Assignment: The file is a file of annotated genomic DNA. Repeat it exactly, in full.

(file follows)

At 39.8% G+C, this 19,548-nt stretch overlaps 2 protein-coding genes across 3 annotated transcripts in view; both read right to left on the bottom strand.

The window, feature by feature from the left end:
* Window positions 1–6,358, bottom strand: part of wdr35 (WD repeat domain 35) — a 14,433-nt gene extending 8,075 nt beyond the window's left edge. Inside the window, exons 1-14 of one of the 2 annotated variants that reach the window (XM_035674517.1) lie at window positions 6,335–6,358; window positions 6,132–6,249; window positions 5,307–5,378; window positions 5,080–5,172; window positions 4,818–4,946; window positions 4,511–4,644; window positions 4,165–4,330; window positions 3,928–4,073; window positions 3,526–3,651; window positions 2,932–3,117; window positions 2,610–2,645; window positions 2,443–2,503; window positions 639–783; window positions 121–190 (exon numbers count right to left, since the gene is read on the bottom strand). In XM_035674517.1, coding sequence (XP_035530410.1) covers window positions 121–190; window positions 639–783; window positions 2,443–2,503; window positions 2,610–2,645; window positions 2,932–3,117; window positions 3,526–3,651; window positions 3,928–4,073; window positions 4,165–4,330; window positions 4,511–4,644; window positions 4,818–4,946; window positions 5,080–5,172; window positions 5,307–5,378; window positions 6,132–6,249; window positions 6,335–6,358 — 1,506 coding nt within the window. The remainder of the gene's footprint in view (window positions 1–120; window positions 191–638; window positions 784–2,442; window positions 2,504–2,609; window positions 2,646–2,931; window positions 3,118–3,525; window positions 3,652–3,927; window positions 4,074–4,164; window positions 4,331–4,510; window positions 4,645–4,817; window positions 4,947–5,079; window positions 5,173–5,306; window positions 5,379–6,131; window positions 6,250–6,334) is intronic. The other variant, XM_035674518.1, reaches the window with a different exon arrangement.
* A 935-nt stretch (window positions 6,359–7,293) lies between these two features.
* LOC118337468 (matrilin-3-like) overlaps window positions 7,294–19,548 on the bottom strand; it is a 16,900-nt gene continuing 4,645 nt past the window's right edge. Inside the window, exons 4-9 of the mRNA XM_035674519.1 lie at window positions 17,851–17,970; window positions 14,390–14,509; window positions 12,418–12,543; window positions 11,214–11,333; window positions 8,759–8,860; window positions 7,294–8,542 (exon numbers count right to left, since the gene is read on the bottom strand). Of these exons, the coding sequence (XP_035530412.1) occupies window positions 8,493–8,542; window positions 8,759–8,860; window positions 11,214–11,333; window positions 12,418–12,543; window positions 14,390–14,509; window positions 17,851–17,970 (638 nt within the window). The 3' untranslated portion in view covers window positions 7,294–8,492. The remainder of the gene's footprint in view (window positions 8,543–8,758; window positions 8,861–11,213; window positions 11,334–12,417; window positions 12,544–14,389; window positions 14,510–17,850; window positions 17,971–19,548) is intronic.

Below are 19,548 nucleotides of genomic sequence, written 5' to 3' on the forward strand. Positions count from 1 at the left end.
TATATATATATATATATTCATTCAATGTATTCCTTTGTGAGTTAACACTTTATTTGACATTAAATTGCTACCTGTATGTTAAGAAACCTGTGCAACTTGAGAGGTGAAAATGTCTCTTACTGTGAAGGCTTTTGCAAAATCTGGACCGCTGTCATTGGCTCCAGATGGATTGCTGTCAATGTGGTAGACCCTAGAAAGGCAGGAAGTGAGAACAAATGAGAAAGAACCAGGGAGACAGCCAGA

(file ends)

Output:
At 39.8% G+C, this 19,548-nt stretch overlaps 2 protein-coding genes across 3 annotated transcripts in view; both read right to left on the bottom strand.

The window, feature by feature from the left end:
* Window positions 1–6,358, bottom strand: part of wdr35 (WD repeat domain 35) — a 14,433-nt gene extending 8,075 nt beyond the window's left edge. Inside the window, exons 1-14 of one of the 2 annotated variants that reach the window (XM_035674517.1) lie at window positions 6,335–6,358; window positions 6,132–6,249; window positions 5,307–5,378; window positions 5,080–5,172; window positions 4,818–4,946; window positions 4,511–4,644; window positions 4,165–4,330; window positions 3,928–4,073; window positions 3,526–3,651; window positions 2,932–3,117; window positions 2,610–2,645; window positions 2,443–2,503; window positions 639–783; window positions 121–190 (exon numbers count right to left, since the gene is read on the bottom strand). In XM_035674517.1, coding sequence (XP_035530410.1) covers window positions 121–190; window positions 639–783; window positions 2,443–2,503; window positions 2,610–2,645; window positions 2,932–3,117; window positions 3,526–3,651; window positions 3,928–4,073; window positions 4,165–4,330; window positions 4,511–4,644; window positions 4,818–4,946; window positions 5,080–5,172; window positions 5,307–5,378; window positions 6,132–6,249; window positions 6,335–6,358 — 1,506 coding nt within the window. The remainder of the gene's footprint in view (window positions 1–120; window positions 191–638; window positions 784–2,442; window positions 2,504–2,609; window positions 2,646–2,931; window positions 3,118–3,525; window positions 3,652–3,927; window positions 4,074–4,164; window positions 4,331–4,510; window positions 4,645–4,817; window positions 4,947–5,079; window positions 5,173–5,306; window positions 5,379–6,131; window positions 6,250–6,334) is intronic. The other variant, XM_035674518.1, reaches the window with a different exon arrangement.
* A 935-nt stretch (window positions 6,359–7,293) lies between these two features.
* LOC118337468 (matrilin-3-like) overlaps window positions 7,294–19,548 on the bottom strand; it is a 16,900-nt gene continuing 4,645 nt past the window's right edge. Inside the window, exons 4-9 of the mRNA XM_035674519.1 lie at window positions 17,851–17,970; window positions 14,390–14,509; window positions 12,418–12,543; window positions 11,214–11,333; window positions 8,759–8,860; window positions 7,294–8,542 (exon numbers count right to left, since the gene is read on the bottom strand). Of these exons, the coding sequence (XP_035530412.1) occupies window positions 8,493–8,542; window positions 8,759–8,860; window positions 11,214–11,333; window positions 12,418–12,543; window positions 14,390–14,509; window positions 17,851–17,970 (638 nt within the window). The 3' untranslated portion in view covers window positions 7,294–8,492. The remainder of the gene's footprint in view (window positions 8,543–8,758; window positions 8,861–11,213; window positions 11,334–12,417; window positions 12,544–14,389; window positions 14,510–17,850; window positions 17,971–19,548) is intronic.

Below are 19,548 nucleotides of genomic sequence, written 5' to 3' on the forward strand. Positions count from 1 at the left end.
TATATATATATATATATTCATTCAATGTATTCCTTTGTGAGTTAACACTTTATTTGACATTAAATTGCTACCTGTATGTTAAGAAACCTGTGCAACTTGAGAGGTGAAAATGTCTCTTACTGTGAAGGCTTTTGCAAAATCTGGACCGCTGTCATTGGCTCCAGATGGATTGCTGTCAATGTGGTAGACCCTAGAAAGGCAGGAAGTGAGAACAAATGAGAAAGAACCAGGGAGACAGCCAGA